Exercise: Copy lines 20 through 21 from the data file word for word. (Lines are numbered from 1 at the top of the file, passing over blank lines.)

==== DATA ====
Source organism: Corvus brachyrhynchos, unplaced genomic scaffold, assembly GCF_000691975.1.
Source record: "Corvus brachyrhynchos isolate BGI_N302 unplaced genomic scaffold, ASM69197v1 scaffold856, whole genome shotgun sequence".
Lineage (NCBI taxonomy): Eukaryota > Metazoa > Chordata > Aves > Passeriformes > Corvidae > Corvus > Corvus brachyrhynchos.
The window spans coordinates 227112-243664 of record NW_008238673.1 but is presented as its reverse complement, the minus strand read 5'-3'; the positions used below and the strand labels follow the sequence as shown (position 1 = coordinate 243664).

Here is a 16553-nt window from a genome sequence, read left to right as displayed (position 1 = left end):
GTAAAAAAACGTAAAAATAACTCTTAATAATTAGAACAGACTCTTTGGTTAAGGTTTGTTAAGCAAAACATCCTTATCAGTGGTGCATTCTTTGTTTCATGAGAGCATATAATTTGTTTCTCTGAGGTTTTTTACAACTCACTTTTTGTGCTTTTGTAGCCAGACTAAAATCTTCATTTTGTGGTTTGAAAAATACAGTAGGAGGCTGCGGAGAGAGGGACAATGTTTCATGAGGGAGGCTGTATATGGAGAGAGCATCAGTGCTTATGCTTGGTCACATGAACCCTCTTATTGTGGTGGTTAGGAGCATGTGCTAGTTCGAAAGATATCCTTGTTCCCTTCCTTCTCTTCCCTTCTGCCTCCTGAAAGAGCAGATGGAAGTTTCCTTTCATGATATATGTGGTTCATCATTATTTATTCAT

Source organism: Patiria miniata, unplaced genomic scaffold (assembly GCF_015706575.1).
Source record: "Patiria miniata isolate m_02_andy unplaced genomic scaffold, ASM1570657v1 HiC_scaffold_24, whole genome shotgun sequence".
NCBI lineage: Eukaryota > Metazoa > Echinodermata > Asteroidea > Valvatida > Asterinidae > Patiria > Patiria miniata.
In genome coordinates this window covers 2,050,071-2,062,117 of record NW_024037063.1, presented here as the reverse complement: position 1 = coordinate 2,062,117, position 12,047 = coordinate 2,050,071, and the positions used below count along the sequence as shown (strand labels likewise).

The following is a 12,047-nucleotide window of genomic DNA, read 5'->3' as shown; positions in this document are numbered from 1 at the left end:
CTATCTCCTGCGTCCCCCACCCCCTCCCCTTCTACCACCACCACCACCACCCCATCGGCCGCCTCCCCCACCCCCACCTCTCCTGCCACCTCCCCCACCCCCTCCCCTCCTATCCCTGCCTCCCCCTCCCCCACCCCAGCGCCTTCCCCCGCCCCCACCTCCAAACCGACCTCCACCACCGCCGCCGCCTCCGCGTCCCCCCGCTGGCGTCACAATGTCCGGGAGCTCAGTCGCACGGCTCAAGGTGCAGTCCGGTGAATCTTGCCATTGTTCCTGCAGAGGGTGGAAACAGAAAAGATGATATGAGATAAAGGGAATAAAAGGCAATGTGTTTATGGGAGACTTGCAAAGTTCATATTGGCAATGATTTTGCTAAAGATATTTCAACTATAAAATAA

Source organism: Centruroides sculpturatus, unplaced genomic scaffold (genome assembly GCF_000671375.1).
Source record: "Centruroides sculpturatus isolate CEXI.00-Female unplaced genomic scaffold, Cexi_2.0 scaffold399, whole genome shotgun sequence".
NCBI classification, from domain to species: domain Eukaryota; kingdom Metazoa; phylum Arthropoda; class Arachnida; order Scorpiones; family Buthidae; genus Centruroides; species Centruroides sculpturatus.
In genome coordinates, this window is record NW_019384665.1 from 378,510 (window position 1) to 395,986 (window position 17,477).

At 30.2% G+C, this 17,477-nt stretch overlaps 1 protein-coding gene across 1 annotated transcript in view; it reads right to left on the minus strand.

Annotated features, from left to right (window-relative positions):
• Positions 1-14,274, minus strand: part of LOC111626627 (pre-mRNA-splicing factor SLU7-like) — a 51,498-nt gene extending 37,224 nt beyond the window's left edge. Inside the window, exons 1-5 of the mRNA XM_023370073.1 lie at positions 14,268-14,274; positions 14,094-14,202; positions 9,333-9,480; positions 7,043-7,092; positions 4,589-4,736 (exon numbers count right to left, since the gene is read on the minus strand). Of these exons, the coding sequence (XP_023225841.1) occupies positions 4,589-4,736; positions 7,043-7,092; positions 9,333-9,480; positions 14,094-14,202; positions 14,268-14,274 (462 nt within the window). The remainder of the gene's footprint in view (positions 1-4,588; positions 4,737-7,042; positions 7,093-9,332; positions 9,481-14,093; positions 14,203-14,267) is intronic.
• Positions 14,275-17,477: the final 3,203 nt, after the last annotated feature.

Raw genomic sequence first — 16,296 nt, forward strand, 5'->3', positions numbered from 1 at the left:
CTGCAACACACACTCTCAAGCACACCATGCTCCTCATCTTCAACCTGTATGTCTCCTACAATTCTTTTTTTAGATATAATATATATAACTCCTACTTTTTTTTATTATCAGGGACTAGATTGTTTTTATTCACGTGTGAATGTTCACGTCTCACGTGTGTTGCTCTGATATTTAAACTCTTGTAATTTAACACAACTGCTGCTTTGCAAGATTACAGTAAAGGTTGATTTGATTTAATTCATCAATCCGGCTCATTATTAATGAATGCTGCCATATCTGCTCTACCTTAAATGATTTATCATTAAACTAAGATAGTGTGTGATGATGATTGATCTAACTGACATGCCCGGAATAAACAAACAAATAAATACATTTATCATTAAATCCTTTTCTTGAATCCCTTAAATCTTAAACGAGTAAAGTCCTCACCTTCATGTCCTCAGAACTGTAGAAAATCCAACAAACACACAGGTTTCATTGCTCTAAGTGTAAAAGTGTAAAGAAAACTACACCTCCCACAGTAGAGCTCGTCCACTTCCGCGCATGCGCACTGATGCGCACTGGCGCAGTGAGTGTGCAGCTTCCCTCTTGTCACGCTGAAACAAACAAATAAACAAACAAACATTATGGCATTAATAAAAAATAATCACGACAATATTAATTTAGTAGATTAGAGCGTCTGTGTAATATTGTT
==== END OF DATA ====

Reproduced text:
• Positions 14,275-17,477: the final 3,203 nt, after the last annotated feature.

Raw genomic sequence first — 16,296 nt, forward strand, 5'->3', positions numbered from 1 at the left: